It’s only been a few weeks since I submitted my chartership portfolio and there is no way of knowing whether it was good enough to be accepted. I am already bored with waiting, so here are some further thoughts on the process…
Was it worth it?
Yes. I learned a lot about myself during the process.
Actually, I didn’t find the actual doing of things as useful as the process of writing and compiling the portfolio, and thinking about my career, skills and knowledge so far. This might have been partly because I backdated a lot of evidence, and partly because I am a few years into my career – my current PPDP didn’t have HUGE learning needs in it (which might have been there earlier in my career) and my dissertation writing is a while back.
The most stressful thing about the process was probably the formatting at the end (I submitted electronically). The other very stressful time was about a quarter in when I wasn’t sure I was doing it right and losing heart a bit. Fortunately someone was there to read the documents I had written up to then and to encourage me to carry on.
I found the assessment criteria difficult as they are pretty vague but I can see why they can’t be much clearer – they need to fit so many different people and situations – and timescales. This added to my stress levels as I prefer hard facts if I want to achieve a goal but that was just something else I learned about myself. I chose to set myself a deadline, which helped.
Would I suggest that you do it?
I’m not sure, to be honest. If your employer operates an annual review and development scheme you might not need the chartership process as such and chartership will be a nice bonus (in form of MCLIP behind your name – and it might be useful to have when you look to move to a new position). This said, if you want to charter and you can link your work development needs to your chartership PPDP – great! I did my chartership as part of my probation period at work. This helped me focus and also made my new employer immediately aware of my commitment to CPD.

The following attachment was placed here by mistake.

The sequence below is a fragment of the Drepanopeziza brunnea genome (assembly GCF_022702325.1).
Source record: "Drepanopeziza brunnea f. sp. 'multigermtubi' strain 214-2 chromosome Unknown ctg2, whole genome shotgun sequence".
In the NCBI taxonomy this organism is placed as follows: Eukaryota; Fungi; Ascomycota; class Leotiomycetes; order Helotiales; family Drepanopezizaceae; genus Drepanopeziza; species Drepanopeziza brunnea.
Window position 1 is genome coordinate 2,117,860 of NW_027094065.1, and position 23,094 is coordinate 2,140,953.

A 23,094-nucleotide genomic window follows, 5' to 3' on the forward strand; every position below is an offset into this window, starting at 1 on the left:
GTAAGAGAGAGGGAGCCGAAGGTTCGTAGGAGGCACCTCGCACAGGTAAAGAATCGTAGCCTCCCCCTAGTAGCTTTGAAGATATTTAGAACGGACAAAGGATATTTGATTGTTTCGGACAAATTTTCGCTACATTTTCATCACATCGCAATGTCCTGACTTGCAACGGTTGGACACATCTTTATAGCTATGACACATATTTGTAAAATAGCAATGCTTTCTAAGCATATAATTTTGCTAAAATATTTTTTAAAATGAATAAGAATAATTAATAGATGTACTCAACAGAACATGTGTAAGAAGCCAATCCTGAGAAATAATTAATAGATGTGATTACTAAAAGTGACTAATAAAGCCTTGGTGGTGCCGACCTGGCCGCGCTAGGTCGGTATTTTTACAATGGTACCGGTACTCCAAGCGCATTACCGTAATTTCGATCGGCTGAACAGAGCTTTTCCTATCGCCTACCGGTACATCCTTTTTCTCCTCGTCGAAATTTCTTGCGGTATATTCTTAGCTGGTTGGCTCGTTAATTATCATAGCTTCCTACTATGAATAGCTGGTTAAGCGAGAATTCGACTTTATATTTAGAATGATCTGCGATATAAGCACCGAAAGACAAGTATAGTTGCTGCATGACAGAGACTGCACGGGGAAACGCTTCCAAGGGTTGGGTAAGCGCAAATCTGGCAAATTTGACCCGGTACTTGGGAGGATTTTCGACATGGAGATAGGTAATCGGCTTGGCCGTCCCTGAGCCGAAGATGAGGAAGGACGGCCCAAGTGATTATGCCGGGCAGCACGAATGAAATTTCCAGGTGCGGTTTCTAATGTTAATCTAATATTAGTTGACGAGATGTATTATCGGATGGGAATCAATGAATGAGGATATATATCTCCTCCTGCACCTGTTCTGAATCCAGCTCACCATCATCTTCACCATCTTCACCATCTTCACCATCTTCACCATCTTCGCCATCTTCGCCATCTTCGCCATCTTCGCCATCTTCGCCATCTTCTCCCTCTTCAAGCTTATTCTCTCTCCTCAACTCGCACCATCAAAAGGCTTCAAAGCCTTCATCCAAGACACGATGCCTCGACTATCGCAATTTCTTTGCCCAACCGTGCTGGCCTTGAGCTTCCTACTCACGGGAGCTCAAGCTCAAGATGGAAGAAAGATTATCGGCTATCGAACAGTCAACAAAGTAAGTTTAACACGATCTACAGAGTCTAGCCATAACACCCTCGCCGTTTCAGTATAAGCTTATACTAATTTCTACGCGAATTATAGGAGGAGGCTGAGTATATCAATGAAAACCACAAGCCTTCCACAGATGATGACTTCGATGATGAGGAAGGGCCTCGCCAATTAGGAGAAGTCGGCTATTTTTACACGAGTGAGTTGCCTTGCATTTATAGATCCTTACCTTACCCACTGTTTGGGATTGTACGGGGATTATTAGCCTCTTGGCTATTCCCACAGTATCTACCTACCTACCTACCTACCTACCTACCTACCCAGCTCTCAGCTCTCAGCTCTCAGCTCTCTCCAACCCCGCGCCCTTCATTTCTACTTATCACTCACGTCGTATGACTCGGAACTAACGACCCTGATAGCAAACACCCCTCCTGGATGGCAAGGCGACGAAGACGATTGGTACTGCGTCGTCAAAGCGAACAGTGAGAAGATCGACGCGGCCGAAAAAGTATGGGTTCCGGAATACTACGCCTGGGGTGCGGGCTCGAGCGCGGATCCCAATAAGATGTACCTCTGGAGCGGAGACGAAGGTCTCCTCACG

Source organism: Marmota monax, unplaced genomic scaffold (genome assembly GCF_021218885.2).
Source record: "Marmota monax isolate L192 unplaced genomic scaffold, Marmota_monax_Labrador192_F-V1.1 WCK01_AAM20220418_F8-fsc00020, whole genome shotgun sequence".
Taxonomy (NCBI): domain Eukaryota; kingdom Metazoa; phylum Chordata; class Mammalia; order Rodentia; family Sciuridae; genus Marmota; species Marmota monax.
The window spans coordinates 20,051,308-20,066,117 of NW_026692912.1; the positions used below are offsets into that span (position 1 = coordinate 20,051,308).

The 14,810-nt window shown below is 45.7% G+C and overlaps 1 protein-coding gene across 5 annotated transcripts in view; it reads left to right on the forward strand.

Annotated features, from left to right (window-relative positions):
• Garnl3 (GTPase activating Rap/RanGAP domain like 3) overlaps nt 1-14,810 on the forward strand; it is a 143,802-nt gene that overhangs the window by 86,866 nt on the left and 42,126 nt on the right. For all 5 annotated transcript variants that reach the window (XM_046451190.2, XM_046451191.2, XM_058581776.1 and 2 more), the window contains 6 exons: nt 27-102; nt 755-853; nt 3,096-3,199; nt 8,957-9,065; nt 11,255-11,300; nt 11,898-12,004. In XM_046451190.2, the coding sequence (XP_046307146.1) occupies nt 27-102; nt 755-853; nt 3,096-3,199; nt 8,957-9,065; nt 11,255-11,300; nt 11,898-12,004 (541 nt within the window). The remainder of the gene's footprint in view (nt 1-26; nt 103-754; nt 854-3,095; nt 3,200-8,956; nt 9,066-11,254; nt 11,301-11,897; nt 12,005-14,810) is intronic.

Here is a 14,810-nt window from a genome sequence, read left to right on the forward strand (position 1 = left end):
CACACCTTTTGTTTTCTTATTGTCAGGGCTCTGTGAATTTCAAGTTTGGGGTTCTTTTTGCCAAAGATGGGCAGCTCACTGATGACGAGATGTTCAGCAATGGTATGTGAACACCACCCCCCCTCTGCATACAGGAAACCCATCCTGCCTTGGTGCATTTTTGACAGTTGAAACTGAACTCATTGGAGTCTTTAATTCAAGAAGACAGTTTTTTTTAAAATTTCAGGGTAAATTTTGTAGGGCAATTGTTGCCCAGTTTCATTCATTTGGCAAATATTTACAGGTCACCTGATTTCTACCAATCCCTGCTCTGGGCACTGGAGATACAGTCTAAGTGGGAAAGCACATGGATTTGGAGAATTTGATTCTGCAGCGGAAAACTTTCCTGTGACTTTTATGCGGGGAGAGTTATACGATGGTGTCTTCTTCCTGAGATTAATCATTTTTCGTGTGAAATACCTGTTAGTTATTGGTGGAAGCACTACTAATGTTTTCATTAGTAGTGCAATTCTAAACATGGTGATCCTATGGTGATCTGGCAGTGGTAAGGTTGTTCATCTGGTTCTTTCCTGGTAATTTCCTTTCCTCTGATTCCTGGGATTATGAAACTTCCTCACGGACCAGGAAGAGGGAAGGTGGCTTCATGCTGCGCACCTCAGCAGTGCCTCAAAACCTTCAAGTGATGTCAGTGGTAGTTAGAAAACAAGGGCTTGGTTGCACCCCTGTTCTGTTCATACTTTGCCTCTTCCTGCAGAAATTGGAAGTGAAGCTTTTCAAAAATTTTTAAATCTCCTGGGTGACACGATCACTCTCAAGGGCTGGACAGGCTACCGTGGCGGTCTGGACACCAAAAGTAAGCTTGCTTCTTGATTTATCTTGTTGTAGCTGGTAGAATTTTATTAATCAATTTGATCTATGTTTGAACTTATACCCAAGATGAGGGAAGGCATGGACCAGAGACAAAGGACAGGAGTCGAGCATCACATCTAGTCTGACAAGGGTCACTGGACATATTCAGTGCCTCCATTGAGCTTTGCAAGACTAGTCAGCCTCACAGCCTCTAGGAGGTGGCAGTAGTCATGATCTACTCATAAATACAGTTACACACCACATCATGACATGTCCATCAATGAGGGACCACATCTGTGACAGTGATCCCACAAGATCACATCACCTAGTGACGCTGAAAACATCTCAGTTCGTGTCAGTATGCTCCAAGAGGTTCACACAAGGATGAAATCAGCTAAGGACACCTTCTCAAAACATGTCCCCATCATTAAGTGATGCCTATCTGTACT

If you need someone to appreciate what you do and you don’t get that in work – get a good mentor and start the chartership process as soon as possible. You will learn a lot and you’ll feel better for someone recognising this. You will also become part of a wider library community and build relationships that will carry on after chartership.
Another reason why you might want to consider chartership is to prove value to your employer (you get MCLIP status after all) or to get your qualifications an/or abilities recognised in (CILIP) Libraryland. As a discussion on Twitter highlighted today chartership is by no means a replacement for an MA but works in a complimentary way by letting you show how you can apply theoretical knowledge gained during the degree process. (And, did you know that chartership earns you some Open University credits?) Let’s not get into the discussion who needs an MA and who doesn’t.
When I looked into getting chartered I found it quite irritating that people kept saying you only see the value once you’ve done it yourself. Unfortunately that is really the case! I would say the main benefits are that you get recognition for the work you’ve put in and that you get new contacts.